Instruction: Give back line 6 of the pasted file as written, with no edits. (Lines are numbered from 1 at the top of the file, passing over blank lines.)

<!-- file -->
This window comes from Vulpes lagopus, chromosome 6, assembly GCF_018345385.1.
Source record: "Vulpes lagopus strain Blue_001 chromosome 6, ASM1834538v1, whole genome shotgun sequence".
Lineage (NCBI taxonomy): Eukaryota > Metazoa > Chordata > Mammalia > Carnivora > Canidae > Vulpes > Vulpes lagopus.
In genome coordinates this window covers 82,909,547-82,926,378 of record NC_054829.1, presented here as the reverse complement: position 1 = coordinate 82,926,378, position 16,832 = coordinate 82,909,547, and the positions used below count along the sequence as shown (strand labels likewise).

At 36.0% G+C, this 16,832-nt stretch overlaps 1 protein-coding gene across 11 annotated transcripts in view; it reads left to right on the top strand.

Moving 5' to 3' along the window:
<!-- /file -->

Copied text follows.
Moving 5' to 3' along the window: